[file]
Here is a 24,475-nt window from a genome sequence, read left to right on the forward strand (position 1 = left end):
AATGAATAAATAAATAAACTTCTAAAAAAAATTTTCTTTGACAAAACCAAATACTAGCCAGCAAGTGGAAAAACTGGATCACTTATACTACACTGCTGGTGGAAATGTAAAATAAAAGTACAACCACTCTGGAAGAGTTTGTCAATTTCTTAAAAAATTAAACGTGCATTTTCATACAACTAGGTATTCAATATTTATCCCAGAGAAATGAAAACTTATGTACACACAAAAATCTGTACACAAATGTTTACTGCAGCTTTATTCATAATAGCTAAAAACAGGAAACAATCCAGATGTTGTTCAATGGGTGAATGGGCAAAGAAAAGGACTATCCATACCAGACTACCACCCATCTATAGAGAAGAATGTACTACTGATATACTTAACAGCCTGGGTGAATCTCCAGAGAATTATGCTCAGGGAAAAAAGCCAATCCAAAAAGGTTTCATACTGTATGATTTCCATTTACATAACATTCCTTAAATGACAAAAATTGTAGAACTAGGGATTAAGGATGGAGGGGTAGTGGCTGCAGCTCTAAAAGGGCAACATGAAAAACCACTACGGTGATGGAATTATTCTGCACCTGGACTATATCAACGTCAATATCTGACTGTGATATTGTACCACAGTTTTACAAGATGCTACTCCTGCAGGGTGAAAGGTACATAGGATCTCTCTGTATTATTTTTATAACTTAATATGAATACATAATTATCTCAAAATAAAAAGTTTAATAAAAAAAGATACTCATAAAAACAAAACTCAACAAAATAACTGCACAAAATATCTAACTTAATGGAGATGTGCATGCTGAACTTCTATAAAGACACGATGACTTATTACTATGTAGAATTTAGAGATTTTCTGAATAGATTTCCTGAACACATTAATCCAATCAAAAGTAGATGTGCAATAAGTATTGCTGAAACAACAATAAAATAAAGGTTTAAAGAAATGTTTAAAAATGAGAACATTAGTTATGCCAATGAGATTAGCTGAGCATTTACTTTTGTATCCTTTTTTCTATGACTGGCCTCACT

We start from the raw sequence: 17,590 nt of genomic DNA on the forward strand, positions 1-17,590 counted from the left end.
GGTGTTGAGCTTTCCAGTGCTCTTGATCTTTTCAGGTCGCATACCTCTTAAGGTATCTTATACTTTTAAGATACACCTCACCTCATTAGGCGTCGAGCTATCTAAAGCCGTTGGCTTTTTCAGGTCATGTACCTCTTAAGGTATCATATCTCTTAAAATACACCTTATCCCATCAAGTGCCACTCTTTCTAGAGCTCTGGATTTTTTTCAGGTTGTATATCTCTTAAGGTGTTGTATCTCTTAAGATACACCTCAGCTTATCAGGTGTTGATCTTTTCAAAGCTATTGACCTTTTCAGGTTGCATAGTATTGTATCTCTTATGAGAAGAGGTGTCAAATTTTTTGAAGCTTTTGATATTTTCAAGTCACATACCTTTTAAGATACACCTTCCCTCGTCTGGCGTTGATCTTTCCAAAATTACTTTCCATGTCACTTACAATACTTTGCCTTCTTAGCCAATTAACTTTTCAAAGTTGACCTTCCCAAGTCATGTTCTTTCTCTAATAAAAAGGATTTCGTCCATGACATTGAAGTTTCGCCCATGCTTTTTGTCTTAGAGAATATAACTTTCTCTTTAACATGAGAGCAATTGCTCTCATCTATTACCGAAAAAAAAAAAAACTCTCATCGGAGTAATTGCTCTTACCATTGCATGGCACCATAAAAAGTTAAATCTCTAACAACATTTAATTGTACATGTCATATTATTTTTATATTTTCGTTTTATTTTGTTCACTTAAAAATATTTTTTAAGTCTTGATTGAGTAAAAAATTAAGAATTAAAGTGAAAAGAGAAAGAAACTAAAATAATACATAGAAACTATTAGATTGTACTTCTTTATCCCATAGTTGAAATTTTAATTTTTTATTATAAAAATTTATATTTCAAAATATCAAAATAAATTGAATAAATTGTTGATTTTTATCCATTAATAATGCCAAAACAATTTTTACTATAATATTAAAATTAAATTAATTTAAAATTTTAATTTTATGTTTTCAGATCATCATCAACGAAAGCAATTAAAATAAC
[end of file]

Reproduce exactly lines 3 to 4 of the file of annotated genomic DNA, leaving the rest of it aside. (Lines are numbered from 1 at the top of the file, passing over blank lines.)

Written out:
We start from the raw sequence: 17,590 nt of genomic DNA on the forward strand, positions 1-17,590 counted from the left end.
GGTGTTGAGCTTTCCAGTGCTCTTGATCTTTTCAGGTCGCATACCTCTTAAGGTATCTTATACTTTTAAGATACACCTCACCTCATTAGGCGTCGAGCTATCTAAAGCCGTTGGCTTTTTCAGGTCATGTACCTCTTAAGGTATCATATCTCTTAAAATACACCTTATCCCATCAAGTGCCACTCTTTCTAGAGCTCTGGATTTTTTTCAGGTTGTATATCTCTTAAGGTGTTGTATCTCTTAAGATACACCTCAGCTTATCAGGTGTTGATCTTTTCAAAGCTATTGACCTTTTCAGGTTGCATAGTATTGTATCTCTTATGAGAAGAGGTGTCAAATTTTTTGAAGCTTTTGATATTTTCAAGTCACATACCTTTTAAGATACACCTTCCCTCGTCTGGCGTTGATCTTTCCAAAATTACTTTCCATGTCACTTACAATACTTTGCCTTCTTAGCCAATTAACTTTTCAAAGTTGACCTTCCCAAGTCATGTTCTTTCTCTAATAAAAAGGATTTCGTCCATGACATTGAAGTTTCGCCCATGCTTTTTGTCTTAGAGAATATAACTTTCTCTTTAACATGAGAGCAATTGCTCTCATCTATTACCGAAAAAAAAAAAAACTCTCATCGGAGTAATTGCTCTTACCATTGCATGGCACCATAAAAAGTTAAATCTCTAACAACATTTAATTGTACATGTCATATTATTTTTATATTTTCGTTTTATTTTGTTCACTTAAAAATATTTTTTAAGTCTTGATTGAGTAAAAAATTAAGAATTAAAGTGAAAAGAGAAAGAAACTAAAATAATACATAGAAACTATTAGATTGTACTTCTTTATCCCATAGTTGAAATTTTAATTTTTTATTATAAAAATTTATATTTCAAAATATCAAAATAAATTGAATAAATTGTTGATTTTTATCCATTAATAATGCCAAAACAATTTTTACTATAATATTAAAATTAAATTAATTTAAAATTTTAATTTTATGTTTTCAGATCATCATCAACGAAAGCAATTAAAATAAC